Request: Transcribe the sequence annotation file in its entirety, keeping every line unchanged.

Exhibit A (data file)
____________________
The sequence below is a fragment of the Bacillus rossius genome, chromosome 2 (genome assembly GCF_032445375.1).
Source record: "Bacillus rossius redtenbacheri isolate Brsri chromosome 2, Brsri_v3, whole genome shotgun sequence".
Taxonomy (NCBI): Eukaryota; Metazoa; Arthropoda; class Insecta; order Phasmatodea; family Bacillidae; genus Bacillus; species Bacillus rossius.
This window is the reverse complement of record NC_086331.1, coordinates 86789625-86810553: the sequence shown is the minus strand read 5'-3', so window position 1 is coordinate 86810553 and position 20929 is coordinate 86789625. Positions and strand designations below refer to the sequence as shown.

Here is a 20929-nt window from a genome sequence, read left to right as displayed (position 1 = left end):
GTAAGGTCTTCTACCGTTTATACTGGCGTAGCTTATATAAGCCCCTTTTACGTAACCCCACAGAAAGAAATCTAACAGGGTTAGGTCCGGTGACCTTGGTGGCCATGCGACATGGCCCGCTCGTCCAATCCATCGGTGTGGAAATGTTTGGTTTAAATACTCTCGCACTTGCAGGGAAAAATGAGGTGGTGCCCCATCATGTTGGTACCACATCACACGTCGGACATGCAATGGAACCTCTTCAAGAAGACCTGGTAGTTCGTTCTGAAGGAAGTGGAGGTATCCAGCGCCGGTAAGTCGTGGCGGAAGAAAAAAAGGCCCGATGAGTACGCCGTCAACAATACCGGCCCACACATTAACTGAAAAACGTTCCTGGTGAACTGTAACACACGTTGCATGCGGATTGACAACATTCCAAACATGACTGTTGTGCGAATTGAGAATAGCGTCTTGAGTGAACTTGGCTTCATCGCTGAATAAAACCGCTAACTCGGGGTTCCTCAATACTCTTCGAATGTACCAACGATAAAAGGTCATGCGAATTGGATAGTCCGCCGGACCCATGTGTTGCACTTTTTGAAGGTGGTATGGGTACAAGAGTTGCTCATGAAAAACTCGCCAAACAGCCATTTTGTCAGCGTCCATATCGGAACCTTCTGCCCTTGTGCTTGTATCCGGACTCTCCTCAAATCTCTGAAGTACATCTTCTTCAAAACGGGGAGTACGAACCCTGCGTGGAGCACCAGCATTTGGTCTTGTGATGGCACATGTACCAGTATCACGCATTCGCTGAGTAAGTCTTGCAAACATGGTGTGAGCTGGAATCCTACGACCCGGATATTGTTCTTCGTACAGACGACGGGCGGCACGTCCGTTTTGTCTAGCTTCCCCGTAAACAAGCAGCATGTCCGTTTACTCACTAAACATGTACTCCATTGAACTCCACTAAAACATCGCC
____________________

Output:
The sequence below is a fragment of the Bacillus rossius genome, chromosome 2 (genome assembly GCF_032445375.1).
Source record: "Bacillus rossius redtenbacheri isolate Brsri chromosome 2, Brsri_v3, whole genome shotgun sequence".
Taxonomy (NCBI): Eukaryota; Metazoa; Arthropoda; class Insecta; order Phasmatodea; family Bacillidae; genus Bacillus; species Bacillus rossius.
This window is the reverse complement of record NC_086331.1, coordinates 86789625-86810553: the sequence shown is the minus strand read 5'-3', so window position 1 is coordinate 86810553 and position 20929 is coordinate 86789625. Positions and strand designations below refer to the sequence as shown.

Here is a 20929-nt window from a genome sequence, read left to right as displayed (position 1 = left end):
GTAAGGTCTTCTACCGTTTATACTGGCGTAGCTTATATAAGCCCCTTTTACGTAACCCCACAGAAAGAAATCTAACAGGGTTAGGTCCGGTGACCTTGGTGGCCATGCGACATGGCCCGCTCGTCCAATCCATCGGTGTGGAAATGTTTGGTTTAAATACTCTCGCACTTGCAGGGAAAAATGAGGTGGTGCCCCATCATGTTGGTACCACATCACACGTCGGACATGCAATGGAACCTCTTCAAGAAGACCTGGTAGTTCGTTCTGAAGGAAGTGGAGGTATCCAGCGCCGGTAAGTCGTGGCGGAAGAAAAAAAGGCCCGATGAGTACGCCGTCAACAATACCGGCCCACACATTAACTGAAAAACGTTCCTGGTGAACTGTAACACACGTTGCATGCGGATTGACAACATTCCAAACATGACTGTTGTGCGAATTGAGAATAGCGTCTTGAGTGAACTTGGCTTCATCGCTGAATAAAACCGCTAACTCGGGGTTCCTCAATACTCTTCGAATGTACCAACGATAAAAGGTCATGCGAATTGGATAGTCCGCCGGACCCATGTGTTGCACTTTTTGAAGGTGGTATGGGTACAAGAGTTGCTCATGAAAAACTCGCCAAACAGCCATTTTGTCAGCGTCCATATCGGAACCTTCTGCCCTTGTGCTTGTATCCGGACTCTCCTCAAATCTCTGAAGTACATCTTCTTCAAAACGGGGAGTACGAACCCTGCGTGGAGCACCAGCATTTGGTCTTGTGATGGCACATGTACCAGTATCACGCATTCGCTGAGTAAGTCTTGCAAACATGGTGTGAGCTGGAATCCTACGACCCGGATATTGTTCTTCGTACAGACGACGGGCGGCACGTCCGTTTTGTCTAGCTTCCCCGTAAACAAGCAGCATGTCCGTTTACTCACTAAACATGTACTCCATTGAACTCCACTAAAACATCGCC